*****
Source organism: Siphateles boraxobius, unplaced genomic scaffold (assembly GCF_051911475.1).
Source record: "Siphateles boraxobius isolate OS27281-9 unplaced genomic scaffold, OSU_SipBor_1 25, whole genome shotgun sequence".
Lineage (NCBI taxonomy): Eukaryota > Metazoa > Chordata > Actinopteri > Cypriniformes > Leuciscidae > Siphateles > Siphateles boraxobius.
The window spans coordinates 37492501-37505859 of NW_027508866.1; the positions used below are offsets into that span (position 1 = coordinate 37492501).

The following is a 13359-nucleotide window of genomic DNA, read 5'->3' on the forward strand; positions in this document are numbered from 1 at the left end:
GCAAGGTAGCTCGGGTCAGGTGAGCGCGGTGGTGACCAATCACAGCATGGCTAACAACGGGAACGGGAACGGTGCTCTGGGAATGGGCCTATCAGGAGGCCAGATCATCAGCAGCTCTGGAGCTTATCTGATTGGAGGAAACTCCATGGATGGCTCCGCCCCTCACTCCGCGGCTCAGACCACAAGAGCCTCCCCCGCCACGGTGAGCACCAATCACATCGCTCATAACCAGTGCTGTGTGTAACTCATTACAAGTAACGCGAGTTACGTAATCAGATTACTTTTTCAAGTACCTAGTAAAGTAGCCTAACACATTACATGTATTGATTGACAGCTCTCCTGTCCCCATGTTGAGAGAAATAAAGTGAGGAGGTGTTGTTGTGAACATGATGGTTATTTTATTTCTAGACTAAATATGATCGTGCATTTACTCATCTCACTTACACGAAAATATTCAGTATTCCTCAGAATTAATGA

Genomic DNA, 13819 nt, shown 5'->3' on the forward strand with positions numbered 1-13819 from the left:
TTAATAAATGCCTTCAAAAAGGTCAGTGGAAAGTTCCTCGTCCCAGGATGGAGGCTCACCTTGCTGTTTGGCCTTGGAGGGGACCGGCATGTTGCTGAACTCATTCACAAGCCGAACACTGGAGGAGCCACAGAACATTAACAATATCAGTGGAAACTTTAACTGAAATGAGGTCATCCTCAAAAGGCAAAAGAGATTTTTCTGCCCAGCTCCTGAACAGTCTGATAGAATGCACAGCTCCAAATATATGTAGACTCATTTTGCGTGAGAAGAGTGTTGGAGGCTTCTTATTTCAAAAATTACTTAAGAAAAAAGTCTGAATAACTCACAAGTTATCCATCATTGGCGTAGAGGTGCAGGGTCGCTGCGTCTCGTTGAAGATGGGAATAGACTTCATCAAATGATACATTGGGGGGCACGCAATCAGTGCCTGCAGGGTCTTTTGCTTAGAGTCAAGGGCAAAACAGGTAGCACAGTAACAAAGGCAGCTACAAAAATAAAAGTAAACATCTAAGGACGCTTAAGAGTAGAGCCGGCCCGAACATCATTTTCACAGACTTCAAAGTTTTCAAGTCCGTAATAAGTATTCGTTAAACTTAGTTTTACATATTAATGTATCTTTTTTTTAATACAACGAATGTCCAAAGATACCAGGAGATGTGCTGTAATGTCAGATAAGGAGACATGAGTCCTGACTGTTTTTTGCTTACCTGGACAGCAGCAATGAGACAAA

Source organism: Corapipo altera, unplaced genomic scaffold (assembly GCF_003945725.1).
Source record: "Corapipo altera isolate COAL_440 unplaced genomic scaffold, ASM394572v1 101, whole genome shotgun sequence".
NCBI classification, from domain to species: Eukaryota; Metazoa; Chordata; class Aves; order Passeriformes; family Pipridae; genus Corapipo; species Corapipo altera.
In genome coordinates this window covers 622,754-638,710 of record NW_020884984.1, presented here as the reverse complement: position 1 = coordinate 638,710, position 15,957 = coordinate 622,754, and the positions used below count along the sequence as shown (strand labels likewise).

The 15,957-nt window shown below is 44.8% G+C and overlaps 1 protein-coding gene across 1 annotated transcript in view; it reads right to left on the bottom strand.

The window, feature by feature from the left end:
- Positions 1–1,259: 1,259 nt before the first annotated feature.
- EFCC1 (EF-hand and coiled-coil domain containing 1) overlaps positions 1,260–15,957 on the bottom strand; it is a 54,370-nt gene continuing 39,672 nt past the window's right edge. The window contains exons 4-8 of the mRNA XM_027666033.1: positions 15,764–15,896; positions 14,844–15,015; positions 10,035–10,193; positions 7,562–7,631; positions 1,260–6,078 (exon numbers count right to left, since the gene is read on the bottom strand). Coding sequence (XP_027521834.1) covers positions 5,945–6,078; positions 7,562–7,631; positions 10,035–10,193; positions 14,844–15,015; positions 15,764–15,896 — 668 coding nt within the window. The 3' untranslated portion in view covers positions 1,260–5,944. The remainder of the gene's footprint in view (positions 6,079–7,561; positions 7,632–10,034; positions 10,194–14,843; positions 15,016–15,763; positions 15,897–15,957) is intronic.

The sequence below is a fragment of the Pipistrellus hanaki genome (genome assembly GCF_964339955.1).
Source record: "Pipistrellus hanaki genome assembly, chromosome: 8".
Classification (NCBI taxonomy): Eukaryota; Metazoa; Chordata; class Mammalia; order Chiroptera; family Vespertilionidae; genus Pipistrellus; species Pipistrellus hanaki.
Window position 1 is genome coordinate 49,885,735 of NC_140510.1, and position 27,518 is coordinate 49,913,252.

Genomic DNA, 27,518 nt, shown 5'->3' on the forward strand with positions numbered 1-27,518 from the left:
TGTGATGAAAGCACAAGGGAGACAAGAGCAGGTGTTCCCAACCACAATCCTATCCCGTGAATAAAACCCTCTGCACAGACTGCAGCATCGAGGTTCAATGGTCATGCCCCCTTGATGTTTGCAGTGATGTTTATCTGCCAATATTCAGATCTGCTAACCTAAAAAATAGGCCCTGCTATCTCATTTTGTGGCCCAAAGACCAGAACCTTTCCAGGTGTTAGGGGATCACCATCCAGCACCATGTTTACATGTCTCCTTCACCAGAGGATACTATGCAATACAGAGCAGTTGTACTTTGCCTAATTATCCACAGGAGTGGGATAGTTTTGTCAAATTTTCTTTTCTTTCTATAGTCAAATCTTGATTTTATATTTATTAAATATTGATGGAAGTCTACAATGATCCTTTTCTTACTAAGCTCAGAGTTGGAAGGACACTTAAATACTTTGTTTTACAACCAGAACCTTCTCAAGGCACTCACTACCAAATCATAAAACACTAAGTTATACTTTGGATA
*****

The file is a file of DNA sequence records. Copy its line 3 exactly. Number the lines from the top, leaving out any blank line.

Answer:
Lineage (NCBI taxonomy): Eukaryota > Metazoa > Chordata > Actinopteri > Cypriniformes > Leuciscidae > Siphateles > Siphateles boraxobius.